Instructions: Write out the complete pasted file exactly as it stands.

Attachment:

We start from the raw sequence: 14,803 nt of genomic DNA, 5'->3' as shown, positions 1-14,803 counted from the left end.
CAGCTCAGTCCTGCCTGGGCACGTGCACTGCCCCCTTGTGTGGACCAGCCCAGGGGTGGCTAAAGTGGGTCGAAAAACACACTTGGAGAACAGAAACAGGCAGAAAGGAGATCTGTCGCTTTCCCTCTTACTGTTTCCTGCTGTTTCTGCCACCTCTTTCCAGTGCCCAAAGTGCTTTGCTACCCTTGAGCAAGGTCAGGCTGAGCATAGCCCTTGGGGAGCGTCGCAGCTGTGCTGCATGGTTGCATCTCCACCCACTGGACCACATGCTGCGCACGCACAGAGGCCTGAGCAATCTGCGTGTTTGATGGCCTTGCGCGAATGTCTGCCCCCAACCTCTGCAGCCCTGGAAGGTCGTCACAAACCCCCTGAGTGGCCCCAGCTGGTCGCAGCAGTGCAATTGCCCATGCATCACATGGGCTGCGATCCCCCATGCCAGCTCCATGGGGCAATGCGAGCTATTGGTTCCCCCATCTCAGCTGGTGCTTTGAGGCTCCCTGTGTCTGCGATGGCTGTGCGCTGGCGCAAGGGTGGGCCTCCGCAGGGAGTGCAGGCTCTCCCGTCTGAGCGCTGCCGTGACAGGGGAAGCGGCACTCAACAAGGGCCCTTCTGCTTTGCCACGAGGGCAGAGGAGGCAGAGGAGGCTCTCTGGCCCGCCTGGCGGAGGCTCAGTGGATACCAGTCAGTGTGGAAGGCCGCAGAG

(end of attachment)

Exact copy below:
We start from the raw sequence: 14,803 nt of genomic DNA, 5'->3' as shown, positions 1-14,803 counted from the left end.
CAGCTCAGTCCTGCCTGGGCACGTGCACTGCCCCCTTGTGTGGACCAGCCCAGGGGTGGCTAAAGTGGGTCGAAAAACACACTTGGAGAACAGAAACAGGCAGAAAGGAGATCTGTCGCTTTCCCTCTTACTGTTTCCTGCTGTTTCTGCCACCTCTTTCCAGTGCCCAAAGTGCTTTGCTACCCTTGAGCAAGGTCAGGCTGAGCATAGCCCTTGGGGAGCGTCGCAGCTGTGCTGCATGGTTGCATCTCCACCCACTGGACCACATGCTGCGCACGCACAGAGGCCTGAGCAATCTGCGTGTTTGATGGCCTTGCGCGAATGTCTGCCCCCAACCTCTGCAGCCCTGGAAGGTCGTCACAAACCCCCTGAGTGGCCCCAGCTGGTCGCAGCAGTGCAATTGCCCATGCATCACATGGGCTGCGATCCCCCATGCCAGCTCCATGGGGCAATGCGAGCTATTGGTTCCCCCATCTCAGCTGGTGCTTTGAGGCTCCCTGTGTCTGCGATGGCTGTGCGCTGGCGCAAGGGTGGGCCTCCGCAGGGAGTGCAGGCTCTCCCGTCTGAGCGCTGCCGTGACAGGGGAAGCGGCACTCAACAAGGGCCCTTCTGCTTTGCCACGAGGGCAGAGGAGGCAGAGGAGGCTCTCTGGCCCGCCTGGCGGAGGCTCAGTGGATACCAGTCAGTGTGGAAGGCCGCAGAG